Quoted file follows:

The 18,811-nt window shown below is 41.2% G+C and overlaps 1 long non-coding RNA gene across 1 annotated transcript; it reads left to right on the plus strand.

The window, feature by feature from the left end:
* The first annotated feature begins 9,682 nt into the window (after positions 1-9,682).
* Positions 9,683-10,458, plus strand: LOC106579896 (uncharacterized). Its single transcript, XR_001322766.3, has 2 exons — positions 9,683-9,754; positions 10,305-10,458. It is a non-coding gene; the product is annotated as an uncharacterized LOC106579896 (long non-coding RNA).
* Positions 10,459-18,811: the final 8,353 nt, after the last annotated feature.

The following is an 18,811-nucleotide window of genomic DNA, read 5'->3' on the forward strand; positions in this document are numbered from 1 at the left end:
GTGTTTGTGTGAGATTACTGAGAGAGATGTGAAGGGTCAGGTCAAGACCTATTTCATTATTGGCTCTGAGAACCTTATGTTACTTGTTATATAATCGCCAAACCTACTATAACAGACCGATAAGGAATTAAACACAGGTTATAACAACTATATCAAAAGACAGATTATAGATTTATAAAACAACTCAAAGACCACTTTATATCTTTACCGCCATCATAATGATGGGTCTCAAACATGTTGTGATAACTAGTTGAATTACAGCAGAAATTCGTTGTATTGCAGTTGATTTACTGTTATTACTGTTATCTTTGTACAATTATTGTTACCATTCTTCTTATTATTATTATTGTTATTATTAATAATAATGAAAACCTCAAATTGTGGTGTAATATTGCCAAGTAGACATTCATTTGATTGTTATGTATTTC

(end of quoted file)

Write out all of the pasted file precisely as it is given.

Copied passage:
The 18,811-nt window shown below is 41.2% G+C and overlaps 1 long non-coding RNA gene across 1 annotated transcript; it reads left to right on the plus strand.

The window, feature by feature from the left end:
* The first annotated feature begins 9,682 nt into the window (after positions 1-9,682).
* Positions 9,683-10,458, plus strand: LOC106579896 (uncharacterized). Its single transcript, XR_001322766.3, has 2 exons — positions 9,683-9,754; positions 10,305-10,458. It is a non-coding gene; the product is annotated as an uncharacterized LOC106579896 (long non-coding RNA).
* Positions 10,459-18,811: the final 8,353 nt, after the last annotated feature.

The following is an 18,811-nucleotide window of genomic DNA, read 5'->3' on the forward strand; positions in this document are numbered from 1 at the left end:
GTGTTTGTGTGAGATTACTGAGAGAGATGTGAAGGGTCAGGTCAAGACCTATTTCATTATTGGCTCTGAGAACCTTATGTTACTTGTTATATAATCGCCAAACCTACTATAACAGACCGATAAGGAATTAAACACAGGTTATAACAACTATATCAAAAGACAGATTATAGATTTATAAAACAACTCAAAGACCACTTTATATCTTTACCGCCATCATAATGATGGGTCTCAAACATGTTGTGATAACTAGTTGAATTACAGCAGAAATTCGTTGTATTGCAGTTGATTTACTGTTATTACTGTTATCTTTGTACAATTATTGTTACCATTCTTCTTATTATTATTATTGTTATTATTAATAATAATGAAAACCTCAAATTGTGGTGTAATATTGCCAAGTAGACATTCATTTGATTGTTATGTATTTC